I have been waiting impatiently for the last three and a half hours for the final Mass Effect DLC, entitled “Citadel”, to download to my Xbox. Since the internet is full of spoileriffic landmines, (thanks, assholes) I’ve been wandering restlessly around my house, noting the time it takes me, in download percentage points, to do household tasks. The dishes, for example, took me 35 DLC percents, while cleaning the bathroom took me a mere 5 DLC percents.
It finally finished downloading about five minutes ago, and after gathering up a box of tissues (we all know there are going to be tears, okay?) and roughly 30 pounds of snack food, I realized something.
I don’t want to play it.
I get like this whenever the last of anything comes around. The more I love it, the longer it takes. I still haven’t watched the last episode of Doctor Who, for example, and there are two Terry Pratchett books (Dodger and The Long Earth) that I still haven’t read. I’m not ready to take that last step, to let go of those characters that I have loved having adventures with (in the case of the Ponds), and I am painfully aware that the next book could be Sir Terry’s last.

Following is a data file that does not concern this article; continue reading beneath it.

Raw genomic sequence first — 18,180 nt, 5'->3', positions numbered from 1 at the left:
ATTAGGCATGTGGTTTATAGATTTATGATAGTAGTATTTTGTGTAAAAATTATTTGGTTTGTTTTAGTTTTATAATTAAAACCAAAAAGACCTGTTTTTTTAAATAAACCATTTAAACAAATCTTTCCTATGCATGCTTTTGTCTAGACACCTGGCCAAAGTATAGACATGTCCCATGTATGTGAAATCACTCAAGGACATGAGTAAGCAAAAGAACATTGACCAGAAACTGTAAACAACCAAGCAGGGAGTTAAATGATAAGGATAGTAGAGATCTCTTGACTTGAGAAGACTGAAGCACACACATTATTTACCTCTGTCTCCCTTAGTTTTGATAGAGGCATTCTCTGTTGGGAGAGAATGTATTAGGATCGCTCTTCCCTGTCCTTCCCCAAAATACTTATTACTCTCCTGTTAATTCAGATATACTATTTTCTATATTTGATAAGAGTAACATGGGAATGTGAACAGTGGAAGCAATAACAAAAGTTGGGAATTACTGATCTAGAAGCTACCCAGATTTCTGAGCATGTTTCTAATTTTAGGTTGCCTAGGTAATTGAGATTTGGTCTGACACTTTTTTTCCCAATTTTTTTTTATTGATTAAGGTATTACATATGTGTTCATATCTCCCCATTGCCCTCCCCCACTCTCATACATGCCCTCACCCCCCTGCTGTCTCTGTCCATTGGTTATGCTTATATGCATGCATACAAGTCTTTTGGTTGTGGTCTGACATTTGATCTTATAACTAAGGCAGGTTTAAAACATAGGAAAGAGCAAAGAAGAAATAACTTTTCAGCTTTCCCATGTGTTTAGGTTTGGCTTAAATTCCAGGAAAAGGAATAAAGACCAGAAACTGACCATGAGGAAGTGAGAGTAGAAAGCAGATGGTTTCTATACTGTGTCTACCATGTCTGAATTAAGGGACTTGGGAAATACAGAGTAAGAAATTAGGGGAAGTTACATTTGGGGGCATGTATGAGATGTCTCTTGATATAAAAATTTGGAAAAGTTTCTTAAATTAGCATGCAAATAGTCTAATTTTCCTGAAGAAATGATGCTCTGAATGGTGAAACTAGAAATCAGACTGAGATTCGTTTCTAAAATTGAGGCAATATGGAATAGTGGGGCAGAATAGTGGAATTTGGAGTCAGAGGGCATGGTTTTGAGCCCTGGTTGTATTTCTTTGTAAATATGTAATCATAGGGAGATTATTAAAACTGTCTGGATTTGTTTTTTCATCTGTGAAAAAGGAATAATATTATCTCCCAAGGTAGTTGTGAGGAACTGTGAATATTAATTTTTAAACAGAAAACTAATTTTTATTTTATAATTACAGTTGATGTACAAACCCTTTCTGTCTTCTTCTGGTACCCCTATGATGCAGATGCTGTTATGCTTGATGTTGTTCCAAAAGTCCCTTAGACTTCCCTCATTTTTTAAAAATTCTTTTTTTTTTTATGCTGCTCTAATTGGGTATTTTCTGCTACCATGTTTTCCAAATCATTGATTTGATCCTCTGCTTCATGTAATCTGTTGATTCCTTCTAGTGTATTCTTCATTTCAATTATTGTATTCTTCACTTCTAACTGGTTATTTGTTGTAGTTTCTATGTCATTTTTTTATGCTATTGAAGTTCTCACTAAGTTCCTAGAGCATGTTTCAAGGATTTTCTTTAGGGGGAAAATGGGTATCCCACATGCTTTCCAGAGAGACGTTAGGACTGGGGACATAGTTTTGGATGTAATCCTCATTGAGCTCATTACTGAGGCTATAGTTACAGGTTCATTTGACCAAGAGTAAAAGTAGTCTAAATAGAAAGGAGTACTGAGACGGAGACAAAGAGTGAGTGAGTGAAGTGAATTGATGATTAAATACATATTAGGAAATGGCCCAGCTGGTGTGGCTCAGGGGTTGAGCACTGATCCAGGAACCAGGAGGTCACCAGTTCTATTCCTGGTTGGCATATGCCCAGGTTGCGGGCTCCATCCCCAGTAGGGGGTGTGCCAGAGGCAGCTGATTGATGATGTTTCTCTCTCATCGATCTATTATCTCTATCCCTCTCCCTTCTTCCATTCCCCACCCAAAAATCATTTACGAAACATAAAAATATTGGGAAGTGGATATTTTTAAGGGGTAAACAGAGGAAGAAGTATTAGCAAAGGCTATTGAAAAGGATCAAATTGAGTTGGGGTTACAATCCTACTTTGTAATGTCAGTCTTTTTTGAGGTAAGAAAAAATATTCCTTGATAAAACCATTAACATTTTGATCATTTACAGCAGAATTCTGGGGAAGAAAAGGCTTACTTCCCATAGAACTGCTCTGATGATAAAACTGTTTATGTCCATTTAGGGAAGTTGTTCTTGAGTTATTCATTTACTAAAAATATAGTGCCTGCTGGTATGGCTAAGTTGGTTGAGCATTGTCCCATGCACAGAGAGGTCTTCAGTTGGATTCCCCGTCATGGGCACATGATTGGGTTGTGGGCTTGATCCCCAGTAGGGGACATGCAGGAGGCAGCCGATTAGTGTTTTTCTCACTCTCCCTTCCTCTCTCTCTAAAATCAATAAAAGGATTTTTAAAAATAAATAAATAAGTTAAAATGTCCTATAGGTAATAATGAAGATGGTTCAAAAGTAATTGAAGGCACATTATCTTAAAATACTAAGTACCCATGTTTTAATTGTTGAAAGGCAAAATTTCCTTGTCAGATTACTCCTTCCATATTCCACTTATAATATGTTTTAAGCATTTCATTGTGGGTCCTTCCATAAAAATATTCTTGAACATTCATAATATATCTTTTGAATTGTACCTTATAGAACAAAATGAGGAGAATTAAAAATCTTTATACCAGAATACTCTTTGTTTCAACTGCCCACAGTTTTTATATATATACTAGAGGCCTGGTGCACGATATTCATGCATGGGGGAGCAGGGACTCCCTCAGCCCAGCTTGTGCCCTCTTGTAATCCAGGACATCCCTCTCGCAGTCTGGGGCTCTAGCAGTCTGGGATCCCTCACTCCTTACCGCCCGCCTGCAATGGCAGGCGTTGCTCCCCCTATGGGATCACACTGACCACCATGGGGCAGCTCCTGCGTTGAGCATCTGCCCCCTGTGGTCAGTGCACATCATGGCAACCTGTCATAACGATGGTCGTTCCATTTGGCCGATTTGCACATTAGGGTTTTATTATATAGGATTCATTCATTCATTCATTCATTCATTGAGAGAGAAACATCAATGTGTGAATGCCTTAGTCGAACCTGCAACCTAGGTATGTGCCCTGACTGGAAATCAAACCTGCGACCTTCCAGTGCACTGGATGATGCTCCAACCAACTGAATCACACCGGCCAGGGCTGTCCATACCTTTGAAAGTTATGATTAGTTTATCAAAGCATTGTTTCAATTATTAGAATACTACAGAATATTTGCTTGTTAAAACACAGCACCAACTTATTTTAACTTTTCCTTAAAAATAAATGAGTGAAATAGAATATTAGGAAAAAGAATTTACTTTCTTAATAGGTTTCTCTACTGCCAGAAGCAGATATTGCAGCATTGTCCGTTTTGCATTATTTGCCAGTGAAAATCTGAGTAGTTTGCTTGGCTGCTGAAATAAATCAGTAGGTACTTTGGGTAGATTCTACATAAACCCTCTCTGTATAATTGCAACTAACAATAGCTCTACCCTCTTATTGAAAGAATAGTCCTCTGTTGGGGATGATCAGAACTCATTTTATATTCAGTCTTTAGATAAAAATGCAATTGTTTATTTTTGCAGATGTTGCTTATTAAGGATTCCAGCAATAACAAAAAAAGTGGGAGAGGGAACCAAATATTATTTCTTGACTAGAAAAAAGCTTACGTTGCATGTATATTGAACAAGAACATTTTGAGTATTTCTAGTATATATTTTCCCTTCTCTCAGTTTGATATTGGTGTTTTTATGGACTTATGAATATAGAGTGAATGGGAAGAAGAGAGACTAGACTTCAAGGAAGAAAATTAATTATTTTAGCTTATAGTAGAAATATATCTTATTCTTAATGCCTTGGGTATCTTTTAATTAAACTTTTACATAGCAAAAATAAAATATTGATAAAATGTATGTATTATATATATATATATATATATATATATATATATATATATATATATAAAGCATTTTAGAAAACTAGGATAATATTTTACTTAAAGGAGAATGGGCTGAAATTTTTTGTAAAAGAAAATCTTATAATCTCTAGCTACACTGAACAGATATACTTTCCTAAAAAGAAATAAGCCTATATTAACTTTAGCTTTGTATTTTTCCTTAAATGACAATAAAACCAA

I’m just not ready for those adventures to end.
I guess I’m guilty of some hypocrisy here, because I’ve looked at the throngs of rabid fans- the passionate Thane fans that just can’t accept the ending he was given, or the furious legion of disappointed players that still haven’t forgiven BioWare for the way the game ended- and rolled my eyes and said, “For fuck’s sake, it’s just a game.”
I should be more understanding, because it hasn’t been just a game for me. As I told my best friend last night, “Mass Effect has changed my life in ways that a game should not be able to do.”
I didn’t even want to play it at first. I had no interest in the setting or the gameplay; I was a die-hard fantasy hack and slash girl. A futeristic space-shooter didn’t appeal to me at all. However, after playing Dragon Age for the fourth time, I desperately needed a new RPG fix, and I figured I’d give Mass Effect a try, simply because it came out of the same studio.